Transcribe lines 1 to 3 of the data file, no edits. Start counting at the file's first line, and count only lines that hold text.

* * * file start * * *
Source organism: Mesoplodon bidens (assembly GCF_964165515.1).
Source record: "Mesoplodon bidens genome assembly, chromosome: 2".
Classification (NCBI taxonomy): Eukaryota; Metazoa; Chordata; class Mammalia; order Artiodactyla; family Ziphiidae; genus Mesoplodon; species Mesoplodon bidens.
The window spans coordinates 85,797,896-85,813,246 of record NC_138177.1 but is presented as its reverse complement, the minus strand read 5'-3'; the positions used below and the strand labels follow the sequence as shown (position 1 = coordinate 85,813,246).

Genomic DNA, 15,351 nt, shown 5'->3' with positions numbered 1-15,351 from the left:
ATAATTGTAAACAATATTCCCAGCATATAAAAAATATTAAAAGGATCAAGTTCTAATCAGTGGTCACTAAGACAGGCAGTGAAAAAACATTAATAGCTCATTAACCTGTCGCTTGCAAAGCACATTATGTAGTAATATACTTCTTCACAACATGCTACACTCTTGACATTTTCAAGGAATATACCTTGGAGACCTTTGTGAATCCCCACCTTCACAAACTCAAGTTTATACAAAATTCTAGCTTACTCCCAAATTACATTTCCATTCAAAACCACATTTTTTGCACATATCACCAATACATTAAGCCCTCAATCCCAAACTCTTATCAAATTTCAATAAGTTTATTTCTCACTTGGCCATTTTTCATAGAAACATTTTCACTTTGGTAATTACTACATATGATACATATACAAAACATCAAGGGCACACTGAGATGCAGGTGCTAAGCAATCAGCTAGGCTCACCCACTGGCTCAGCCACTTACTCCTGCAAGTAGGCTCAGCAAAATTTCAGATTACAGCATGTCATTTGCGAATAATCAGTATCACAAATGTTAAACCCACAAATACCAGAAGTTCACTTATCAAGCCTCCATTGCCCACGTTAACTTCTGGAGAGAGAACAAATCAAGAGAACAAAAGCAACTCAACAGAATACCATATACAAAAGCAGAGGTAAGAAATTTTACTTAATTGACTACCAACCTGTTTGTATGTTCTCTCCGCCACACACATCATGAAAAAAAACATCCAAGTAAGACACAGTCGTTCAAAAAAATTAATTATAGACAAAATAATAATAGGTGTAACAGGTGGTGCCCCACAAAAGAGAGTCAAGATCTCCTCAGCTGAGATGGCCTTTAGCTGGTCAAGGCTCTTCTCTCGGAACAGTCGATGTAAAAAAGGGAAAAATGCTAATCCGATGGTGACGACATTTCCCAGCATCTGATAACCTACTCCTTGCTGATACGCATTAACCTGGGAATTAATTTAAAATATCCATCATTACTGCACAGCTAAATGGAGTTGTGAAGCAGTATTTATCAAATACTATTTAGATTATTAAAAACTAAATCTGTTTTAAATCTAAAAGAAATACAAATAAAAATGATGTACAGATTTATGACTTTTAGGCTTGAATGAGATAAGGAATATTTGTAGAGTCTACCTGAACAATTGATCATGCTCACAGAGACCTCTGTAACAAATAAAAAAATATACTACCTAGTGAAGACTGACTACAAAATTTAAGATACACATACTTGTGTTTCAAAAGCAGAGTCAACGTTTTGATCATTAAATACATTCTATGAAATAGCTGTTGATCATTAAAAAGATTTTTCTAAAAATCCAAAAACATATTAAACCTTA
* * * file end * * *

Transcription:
Source organism: Mesoplodon bidens (assembly GCF_964165515.1).
Source record: "Mesoplodon bidens genome assembly, chromosome: 2".
Classification (NCBI taxonomy): Eukaryota; Metazoa; Chordata; class Mammalia; order Artiodactyla; family Ziphiidae; genus Mesoplodon; species Mesoplodon bidens.